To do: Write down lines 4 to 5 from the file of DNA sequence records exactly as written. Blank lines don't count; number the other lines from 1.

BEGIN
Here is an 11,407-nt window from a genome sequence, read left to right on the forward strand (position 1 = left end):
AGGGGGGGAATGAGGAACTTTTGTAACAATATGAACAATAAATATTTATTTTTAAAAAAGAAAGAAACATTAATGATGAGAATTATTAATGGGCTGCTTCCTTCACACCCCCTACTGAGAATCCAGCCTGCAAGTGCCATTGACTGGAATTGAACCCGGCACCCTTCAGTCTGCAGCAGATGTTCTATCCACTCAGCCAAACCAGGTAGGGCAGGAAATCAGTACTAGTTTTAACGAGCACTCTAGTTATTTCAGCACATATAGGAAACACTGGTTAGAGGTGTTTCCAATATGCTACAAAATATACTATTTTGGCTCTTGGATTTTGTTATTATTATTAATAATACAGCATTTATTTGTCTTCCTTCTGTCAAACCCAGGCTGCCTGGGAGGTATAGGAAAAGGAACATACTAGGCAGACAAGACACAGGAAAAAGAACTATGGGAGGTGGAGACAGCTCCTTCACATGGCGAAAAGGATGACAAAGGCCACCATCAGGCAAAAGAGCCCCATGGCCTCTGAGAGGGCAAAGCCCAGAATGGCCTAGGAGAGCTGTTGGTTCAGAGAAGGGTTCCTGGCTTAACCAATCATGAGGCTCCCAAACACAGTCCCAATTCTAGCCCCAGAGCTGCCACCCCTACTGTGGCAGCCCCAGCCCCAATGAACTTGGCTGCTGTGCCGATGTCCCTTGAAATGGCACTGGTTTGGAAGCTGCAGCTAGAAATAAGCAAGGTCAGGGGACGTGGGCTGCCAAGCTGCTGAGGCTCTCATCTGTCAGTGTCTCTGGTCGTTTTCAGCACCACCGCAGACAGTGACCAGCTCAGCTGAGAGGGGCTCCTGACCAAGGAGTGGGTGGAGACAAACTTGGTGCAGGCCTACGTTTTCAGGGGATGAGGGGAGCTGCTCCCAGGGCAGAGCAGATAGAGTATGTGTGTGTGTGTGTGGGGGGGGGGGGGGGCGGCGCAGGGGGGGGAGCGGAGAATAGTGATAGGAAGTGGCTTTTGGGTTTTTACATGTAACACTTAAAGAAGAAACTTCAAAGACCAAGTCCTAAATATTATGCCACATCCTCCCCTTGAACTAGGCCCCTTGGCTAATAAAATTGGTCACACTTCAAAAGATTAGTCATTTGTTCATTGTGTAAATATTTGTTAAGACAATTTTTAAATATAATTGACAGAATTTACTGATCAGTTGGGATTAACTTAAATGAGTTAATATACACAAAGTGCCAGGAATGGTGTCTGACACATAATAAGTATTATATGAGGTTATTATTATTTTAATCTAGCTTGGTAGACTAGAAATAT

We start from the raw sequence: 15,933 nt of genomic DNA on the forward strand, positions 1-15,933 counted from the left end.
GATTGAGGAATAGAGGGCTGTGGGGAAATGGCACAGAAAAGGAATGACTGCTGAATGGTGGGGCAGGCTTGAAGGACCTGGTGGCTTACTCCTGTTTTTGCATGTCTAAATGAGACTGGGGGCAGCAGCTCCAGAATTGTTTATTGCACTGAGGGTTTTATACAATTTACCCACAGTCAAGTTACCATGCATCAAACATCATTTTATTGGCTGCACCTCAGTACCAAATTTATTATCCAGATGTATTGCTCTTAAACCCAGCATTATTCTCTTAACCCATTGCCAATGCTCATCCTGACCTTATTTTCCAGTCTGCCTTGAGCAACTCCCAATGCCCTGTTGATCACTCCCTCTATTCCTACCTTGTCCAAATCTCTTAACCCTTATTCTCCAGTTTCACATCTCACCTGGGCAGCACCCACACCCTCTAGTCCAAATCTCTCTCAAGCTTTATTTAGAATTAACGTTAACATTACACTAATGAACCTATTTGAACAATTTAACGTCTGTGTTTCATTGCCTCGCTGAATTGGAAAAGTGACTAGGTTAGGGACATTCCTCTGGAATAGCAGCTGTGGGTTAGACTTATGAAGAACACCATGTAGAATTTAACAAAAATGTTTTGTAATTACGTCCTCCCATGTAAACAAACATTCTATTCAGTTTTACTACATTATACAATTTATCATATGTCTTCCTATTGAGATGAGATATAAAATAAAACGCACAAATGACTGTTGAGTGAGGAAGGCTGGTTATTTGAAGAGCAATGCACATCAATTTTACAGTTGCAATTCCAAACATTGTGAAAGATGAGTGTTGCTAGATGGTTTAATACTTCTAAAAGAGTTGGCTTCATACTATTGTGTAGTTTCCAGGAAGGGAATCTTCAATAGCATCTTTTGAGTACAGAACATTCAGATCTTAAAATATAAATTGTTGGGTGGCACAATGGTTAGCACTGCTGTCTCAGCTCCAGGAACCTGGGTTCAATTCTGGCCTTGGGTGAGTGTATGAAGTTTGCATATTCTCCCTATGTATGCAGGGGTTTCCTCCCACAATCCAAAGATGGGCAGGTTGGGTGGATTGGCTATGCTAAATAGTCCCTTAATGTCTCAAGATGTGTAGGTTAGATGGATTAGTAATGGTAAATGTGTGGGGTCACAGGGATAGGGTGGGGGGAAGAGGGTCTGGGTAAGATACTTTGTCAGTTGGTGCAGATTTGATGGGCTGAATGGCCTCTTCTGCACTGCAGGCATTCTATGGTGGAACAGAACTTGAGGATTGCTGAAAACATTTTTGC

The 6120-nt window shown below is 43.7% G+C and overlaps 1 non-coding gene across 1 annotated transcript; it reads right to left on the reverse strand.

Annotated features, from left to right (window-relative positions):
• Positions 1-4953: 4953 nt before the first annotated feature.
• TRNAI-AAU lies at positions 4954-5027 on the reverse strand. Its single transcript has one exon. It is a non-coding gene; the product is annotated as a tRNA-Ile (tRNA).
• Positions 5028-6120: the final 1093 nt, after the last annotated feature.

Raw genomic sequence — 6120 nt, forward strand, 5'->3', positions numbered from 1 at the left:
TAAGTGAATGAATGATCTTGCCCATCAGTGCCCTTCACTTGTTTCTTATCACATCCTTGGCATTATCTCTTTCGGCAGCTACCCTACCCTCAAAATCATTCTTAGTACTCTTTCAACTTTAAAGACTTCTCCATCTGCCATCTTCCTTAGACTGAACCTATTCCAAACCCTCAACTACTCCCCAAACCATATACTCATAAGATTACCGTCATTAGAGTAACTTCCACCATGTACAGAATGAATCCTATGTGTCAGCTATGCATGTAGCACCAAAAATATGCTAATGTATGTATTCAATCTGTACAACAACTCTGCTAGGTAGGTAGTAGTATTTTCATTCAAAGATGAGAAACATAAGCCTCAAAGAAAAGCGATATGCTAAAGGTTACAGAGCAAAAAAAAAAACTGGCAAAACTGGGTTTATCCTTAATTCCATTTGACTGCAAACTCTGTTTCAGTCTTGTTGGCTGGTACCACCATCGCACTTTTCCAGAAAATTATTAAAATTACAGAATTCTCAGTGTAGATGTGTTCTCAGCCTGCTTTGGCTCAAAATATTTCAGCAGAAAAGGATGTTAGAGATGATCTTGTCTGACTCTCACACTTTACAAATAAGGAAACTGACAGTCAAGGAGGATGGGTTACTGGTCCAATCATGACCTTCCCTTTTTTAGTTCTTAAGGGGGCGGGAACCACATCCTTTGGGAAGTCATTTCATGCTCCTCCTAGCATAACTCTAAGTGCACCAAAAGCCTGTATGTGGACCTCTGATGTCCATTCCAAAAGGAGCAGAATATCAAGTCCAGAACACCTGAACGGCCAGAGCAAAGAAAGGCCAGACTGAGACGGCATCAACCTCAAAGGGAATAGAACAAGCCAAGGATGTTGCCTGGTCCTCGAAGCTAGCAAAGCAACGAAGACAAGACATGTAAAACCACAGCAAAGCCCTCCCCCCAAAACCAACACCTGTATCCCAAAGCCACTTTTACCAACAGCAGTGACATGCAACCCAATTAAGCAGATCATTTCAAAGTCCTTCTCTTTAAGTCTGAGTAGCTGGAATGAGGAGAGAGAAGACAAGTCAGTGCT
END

GATTGAGGAATAGAGGGCTGTGGGGAAATGGCACAGAAAAGGAATGACTGCTGAATGGTGGGGCAGGCTTGAAGGACCTGGTGGCTTACTCCTGTTTTTGCATGTCTAAATGAGACTGGGGGCAGCAGCTCCAGAATTGTTTATTGCACTGAGGGTTTTATACAATTTACCCACAGTCAAGTTACCATGCATCAAACATCATTTTATTGGCTGCACCTCAGTACCAAATTTATTATCCAGATGTATTGCTCTTAAACCCAGCATTATTCTCTTAACCCATTGCCAATGCTCATCCTGACCTTATTTTCCAGTCTGCCTTGAGCAACTCCCAATGCCCTGTTGATCACTCCCTCTATTCCTACCTTGTCCAAATCTCTTAACCCTTATTCTCCAGTTTCACATCTCACCTGGGCAGCACCCACACCCTCTAGTCCAAATCTCTCTCAAGCTTTATTTAGAATTAACGTTAACATTACACTAATGAACCTATTTGAACAATTTAACGTCTGTGTTTCATTGCCTCGCTGAATTGGAAAAGTGACTAGGTTAGGGACATTCCTCTGGAATAGCAGCTGTGGGTTAGACTTATGAAGAACACCATGTAGAATTTAACAAAAATGTTTTGTAATTACGTCCTCCCATGTAAACAAACATTCTATTCAGTTTTACTACATTATACAATTTATCATATGTCTTCCTATTGAGATGAGATATAAAATAAAACGCACAAATGACTGTTGAGTGAGGAAGGCTGGTTATTTGAAGAGCAATGCACATCAATTTTACAGTTGCAATTCCAAACATTGTGAAAGATGAGTGTTGCTAGATGGTTTAATACTTCTAAAAGAGTTGGCTTCATACTATTGTGTAGTTTCCAGGAAGGGAATCTTCAATAGCATCTTTTGAGTACAGAACATTCAGATCTTAAAATATAAATTGTTGGGTGGCACAATGGTTAGCACTGCTGTCTCAGCTCCAGGAACCTGGGTTCAATTCTGGCCTTGGGTGAGTGTATGAAGTTTGCATATTCTCCCTATGTATGCAGGGGTTTCCTCCCACAATCCAAAGATGGGCAGGTTGGGTGGATTGGCTATGCTAAATAGTCCCTTAATGTCTCAAGATGTGTAGGTTAGATGGATTAGTAATGGTAAATGTGTGGGGTCACAGGGATAGGGTGGGGGGAAGAGGGTCTGGGTAAGATACTTTGTCAGTTGGTGCAGATTTGATGGGCTGAATGGCCTCTTCTGCACTGCAGGCATTCTATGGTGGAACAGAACTTGAGGATTGCTGAAAACATTTTTGC

The 6120-nt window shown below is 43.7% G+C and overlaps 1 non-coding gene across 1 annotated transcript; it reads right to left on the reverse strand.